1997 Corvette

There was a fresh air of sophistication and purpose about the 1997 Corvette. A driver could sense this version was unlike any other before it from the first turn of the key, and not just because the ignition switch was off the steering column and back on the dashboard, where it belonged.

Only a hatchback coupe was offered for the 1997 Corvette, here posed with four of its grandfathers.
Only a hatchback coupe was offered for the 1997 Corvette,
here posed with four of its grandfathers.

A lower hood and cowl allowed for greater visibility. This revealed 18 more feet of road in front of the car than before, thus dramatically heightening the driver's sense of control. A new rear suspension kept the tail on course through washboard corners, and the bodywork no longer groaned and creaked over bumps.

The drivetrain was isolated from the chassis, so the new small-block V-8 rumbled from four central tailpipes rather than reverberating through the car's structure. Low doorsills confirmed a clever new chassis design, and accommodatingly wider footwells verified that the transmission had been relocated to the rear axle.

It was slightly larger than its predecessor, but with its wheels pulled out to the corners, the new Corvette was distinctly more modern in its appearance. Wheelbase was stretched by 8.3 inches (to 104.5) on a body longer by just 1.2 inches. The car's track was significantly wider as well, by 4.3 inches in front and 3.0 in back, making the rear width equal to that of the former ZR-1. The body was broader by 2.9 inches and taller by 1.4. Thanks to weight-saving materials, the 3,218-lb C5 weighed 80 lbs less than the C4.

Tradition called for a body made of composite plastics, with hidden headlights and quad taillamps. Bodyside coves extracted engine heat and evoked the 1956-62 car. Front-fascia intakes cooled the brakes, while rear valance slots vented the exhaust system. The razor-edged tail wasn't necessarily graceful in its appearance, but it was sufficiently aerodynamic and tall enough to help double the previous Corvette's luggage space to a full 25 cubic feet. A less intriguing but easier-to-open front-hinged hood replaced the C4's clamshell design.

The cockpit was now bigger, brighter, and more thoughtfully designed. A new frame eliminated the C4's four-inch-tall doorsills, so ingress and egress were now a breeze. There was nearly 1.5 inches more head and shoulder room than before, and 3.4 inches more hip room, which added a welcome degree of comfort to what was never before considered a user-friendly interior.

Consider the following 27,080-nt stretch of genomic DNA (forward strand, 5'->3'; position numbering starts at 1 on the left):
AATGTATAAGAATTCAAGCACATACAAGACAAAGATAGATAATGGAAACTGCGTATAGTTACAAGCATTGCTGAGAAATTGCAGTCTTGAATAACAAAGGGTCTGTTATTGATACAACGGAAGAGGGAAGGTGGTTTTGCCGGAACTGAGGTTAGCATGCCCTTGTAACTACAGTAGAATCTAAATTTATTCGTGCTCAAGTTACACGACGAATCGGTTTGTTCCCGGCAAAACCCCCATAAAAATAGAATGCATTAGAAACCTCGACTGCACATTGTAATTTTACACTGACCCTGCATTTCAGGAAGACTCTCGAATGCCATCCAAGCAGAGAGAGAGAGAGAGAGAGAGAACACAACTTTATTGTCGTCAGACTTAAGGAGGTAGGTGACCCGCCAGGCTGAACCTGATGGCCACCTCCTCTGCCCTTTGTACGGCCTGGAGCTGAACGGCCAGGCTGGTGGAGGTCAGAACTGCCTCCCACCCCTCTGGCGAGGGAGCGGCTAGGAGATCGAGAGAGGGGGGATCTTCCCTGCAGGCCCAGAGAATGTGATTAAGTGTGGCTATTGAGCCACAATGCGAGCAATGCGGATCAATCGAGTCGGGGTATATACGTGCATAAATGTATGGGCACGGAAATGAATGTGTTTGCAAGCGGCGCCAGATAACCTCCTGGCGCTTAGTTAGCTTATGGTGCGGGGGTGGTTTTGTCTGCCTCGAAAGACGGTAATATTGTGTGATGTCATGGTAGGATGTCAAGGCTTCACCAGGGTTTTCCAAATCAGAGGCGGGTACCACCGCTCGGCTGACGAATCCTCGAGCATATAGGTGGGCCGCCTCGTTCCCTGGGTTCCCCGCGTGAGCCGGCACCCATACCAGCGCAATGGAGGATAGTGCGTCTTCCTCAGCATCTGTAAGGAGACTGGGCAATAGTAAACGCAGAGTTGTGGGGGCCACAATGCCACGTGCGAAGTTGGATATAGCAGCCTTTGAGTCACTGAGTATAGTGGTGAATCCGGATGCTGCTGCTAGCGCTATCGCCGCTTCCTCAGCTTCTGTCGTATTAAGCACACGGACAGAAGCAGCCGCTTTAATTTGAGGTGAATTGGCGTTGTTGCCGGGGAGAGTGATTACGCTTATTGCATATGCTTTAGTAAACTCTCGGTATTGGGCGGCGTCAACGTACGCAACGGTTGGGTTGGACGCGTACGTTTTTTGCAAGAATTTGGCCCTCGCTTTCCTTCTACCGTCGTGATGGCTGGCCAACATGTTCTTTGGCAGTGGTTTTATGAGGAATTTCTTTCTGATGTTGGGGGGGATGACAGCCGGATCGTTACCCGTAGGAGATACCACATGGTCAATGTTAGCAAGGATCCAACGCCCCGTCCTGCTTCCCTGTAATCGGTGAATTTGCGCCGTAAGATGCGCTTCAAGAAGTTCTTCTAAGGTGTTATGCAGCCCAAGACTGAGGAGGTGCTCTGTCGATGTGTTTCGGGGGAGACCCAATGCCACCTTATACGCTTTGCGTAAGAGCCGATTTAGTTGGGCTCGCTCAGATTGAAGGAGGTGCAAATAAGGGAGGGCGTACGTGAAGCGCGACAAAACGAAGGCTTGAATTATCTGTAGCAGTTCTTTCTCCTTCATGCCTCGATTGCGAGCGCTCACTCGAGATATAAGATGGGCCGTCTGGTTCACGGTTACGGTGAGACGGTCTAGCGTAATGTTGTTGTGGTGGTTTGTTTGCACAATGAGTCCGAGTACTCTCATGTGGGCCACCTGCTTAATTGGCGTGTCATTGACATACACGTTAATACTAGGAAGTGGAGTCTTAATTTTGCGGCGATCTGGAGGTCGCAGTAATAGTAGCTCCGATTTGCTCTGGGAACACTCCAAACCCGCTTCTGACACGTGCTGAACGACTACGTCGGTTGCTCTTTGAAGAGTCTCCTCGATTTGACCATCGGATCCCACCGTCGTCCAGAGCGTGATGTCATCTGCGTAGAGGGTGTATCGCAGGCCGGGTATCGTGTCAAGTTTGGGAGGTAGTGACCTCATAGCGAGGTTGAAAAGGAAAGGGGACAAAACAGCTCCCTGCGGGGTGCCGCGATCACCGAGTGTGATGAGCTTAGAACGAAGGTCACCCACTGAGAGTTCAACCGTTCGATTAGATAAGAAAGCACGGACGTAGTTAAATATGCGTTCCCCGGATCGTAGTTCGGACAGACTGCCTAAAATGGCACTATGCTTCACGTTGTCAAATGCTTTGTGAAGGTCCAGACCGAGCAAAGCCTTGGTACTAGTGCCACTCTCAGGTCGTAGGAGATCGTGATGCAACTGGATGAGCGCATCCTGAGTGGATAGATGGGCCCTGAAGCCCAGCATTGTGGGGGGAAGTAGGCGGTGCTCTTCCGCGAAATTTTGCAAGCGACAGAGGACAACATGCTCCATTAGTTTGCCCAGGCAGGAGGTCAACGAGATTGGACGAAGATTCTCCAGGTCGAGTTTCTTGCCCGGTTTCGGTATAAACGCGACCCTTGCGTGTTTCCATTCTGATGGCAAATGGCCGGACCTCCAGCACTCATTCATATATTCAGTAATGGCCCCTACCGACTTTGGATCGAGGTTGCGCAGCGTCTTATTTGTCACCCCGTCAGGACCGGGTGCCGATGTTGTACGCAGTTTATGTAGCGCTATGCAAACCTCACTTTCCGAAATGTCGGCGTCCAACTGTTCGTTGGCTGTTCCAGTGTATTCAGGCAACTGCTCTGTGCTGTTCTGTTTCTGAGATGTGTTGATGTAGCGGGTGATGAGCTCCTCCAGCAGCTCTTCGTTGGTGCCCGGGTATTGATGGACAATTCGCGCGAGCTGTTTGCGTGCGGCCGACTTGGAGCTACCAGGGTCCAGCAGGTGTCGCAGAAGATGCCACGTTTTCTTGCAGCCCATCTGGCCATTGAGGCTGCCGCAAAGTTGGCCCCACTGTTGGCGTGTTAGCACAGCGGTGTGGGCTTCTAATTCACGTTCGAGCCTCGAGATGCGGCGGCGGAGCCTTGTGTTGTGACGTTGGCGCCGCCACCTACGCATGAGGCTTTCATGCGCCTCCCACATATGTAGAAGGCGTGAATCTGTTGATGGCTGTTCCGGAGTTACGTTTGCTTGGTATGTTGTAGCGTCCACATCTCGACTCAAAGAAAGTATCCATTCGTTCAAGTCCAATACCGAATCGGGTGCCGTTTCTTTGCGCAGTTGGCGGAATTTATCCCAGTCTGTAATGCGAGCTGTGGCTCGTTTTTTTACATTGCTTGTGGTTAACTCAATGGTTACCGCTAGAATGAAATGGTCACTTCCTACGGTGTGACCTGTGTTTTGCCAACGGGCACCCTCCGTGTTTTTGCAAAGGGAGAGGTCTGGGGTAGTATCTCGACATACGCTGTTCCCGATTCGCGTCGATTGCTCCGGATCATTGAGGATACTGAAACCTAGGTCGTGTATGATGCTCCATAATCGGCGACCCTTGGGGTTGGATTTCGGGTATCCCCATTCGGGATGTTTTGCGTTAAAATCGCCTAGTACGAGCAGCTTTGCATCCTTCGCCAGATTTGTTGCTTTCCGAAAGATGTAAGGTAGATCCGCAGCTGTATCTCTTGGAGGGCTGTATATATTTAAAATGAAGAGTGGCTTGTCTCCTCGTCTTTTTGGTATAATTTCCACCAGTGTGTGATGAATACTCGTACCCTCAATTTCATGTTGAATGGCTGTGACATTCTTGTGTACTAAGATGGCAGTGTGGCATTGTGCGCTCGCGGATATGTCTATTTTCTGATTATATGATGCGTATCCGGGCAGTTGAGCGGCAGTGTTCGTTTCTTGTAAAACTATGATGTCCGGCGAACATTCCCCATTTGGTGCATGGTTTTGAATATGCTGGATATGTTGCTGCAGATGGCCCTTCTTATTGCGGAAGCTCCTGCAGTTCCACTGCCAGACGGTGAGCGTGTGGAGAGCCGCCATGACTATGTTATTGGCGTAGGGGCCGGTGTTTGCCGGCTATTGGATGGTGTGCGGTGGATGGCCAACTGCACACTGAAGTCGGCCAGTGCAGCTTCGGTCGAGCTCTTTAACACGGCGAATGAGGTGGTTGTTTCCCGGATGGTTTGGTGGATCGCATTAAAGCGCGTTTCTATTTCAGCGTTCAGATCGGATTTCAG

The 1997 Corvette boasted a new interior layout, still with the dual cowl motif, that provided more comfort.
The 1997 Corvette boasted a new interior layout, still with the dual cowl
motif, that provided more comfort.

The dual-cove dashboard updated the classic 1963-67 design and came replete with a passenger's grab handle. Full-analog instrumentation replaced the oft-criticized former model's digital/analog array, with circular gauges marked with ultraviolet-lit "day glo" paint and set on different planes for a three-dimensional effect. Soft-touch pads replaced cheap plastic switchgear throughout the compartment. The parking brake was activated by a proper center console arm instead of an inconvenient lever placed to the left of the driver's seat, and drilled cast-aluminum brake and clutch pedals burnished the sporting ambiance.

The 1997 Corvette featured a more sophisticated new all-aluminum 350-cid LS1 V-8.
The 1997 Corvette featured a more sophisticated new all-aluminum 350-cid
LS1 V-8 that sent 345 bhp to a standard six-speed manual gearbox
mounted at the rear, another Corvette first.

Power for the C5 came from a clean-sheet redesign of the pushrod small-block V-8. Called the LS1, it delivered 345 bhp at 5,600 rpm and 350 lb-ft of torque at 4,400 rpm. Displacement rounded off to a familiar 5.7 liters, but the block was rendered in aluminum, not iron, and was of a stouter, deep-skirt design. Premium fuel was recommended and synthetic oil was filled at the factory. Fitting the LS1 beneath the C5's newly lowered hood required an oil pan that was hardly thicker than a briefcase, yet offered increased capacity and the ability to supply lubricant during even the most extreme cornering maneuvers. Fully dressed, the LS1 weighed 45 pounds less than the LT4 engine it replaced.

As before, the V-8 used a four-speed automatic transmission as its standard gearbox. A revised version of the Borg-Warner six-speed manual remained optional at an additional $815, and again came with a first-to-fourth Computer-Aided Gear Selection skip shifter. Despite the more complex linkage, the transmission's shift effort and feel were similar to that of the C4.

So-called "drive-by-wire" technology provided precise throttle modulation and integrated cruise- and traction-control systems, the latter losing its pedal feedback in the process. Linking the engine and transmission was an aluminum tube, which ran through an enclosed tunnel that formed a chassis backbone strong enough to reduce structural loads on the outboard frame rails.

Learn about other Corvettes in this generation:

1997 Corvette1998 Corvette
1999 Corvette
2000 Corvette
2001 Corvette
2002 Corvette
2003 Corvette2004 Corvette

Looking for more information on Corvettes and other cars? See:

  • Corvettes: Learn about the history behind each model year and see Corvette photographs.
  • Corvette Specifications: Get key specifications, engine and transmission types, prices, and production totals.
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  • Consumer Guide Corvette Reviews: Considering a Corvette purchase? See what Consumer Guide has to say.